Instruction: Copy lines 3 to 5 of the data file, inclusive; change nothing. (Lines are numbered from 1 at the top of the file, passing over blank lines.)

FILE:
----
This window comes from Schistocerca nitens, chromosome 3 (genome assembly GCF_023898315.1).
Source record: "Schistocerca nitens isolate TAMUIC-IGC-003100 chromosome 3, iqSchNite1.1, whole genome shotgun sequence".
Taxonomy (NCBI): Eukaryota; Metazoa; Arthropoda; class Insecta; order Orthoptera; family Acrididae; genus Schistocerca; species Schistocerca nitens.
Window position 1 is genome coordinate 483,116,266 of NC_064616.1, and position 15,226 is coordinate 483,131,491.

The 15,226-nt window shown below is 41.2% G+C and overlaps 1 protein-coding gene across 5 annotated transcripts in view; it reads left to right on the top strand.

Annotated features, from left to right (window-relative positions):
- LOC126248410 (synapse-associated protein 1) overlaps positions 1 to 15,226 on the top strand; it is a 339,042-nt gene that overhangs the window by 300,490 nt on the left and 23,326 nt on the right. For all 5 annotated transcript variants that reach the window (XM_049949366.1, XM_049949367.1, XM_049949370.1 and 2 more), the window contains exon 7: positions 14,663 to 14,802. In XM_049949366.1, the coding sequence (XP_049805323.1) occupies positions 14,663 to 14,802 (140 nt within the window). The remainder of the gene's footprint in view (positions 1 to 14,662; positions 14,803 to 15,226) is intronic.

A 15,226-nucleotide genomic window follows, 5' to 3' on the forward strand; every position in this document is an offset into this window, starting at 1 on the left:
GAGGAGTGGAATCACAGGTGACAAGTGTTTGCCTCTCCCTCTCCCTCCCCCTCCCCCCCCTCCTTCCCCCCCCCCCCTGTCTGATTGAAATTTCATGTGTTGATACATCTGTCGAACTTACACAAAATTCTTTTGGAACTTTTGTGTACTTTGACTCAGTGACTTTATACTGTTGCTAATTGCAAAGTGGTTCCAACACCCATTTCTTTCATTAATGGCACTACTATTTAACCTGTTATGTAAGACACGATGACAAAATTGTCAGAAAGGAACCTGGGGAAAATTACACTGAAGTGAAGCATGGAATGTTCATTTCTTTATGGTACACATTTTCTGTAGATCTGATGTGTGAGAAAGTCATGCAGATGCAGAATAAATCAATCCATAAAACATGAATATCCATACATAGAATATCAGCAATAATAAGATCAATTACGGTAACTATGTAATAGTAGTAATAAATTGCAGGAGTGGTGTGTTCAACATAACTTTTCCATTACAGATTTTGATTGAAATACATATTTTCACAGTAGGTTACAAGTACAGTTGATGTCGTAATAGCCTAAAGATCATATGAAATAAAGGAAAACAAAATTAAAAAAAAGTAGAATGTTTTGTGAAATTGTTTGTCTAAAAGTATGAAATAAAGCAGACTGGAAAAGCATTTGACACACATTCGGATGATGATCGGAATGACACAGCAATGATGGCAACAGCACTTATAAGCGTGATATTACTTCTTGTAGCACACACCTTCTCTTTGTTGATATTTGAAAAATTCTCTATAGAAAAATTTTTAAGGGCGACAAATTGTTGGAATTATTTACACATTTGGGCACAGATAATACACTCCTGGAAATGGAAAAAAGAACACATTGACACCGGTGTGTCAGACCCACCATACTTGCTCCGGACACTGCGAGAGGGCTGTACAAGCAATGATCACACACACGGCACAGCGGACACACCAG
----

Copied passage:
Taxonomy (NCBI): Eukaryota; Metazoa; Arthropoda; class Insecta; order Orthoptera; family Acrididae; genus Schistocerca; species Schistocerca nitens.
Window position 1 is genome coordinate 483,116,266 of NC_064616.1, and position 15,226 is coordinate 483,131,491.

The 15,226-nt window shown below is 41.2% G+C and overlaps 1 protein-coding gene across 5 annotated transcripts in view; it reads left to right on the top strand.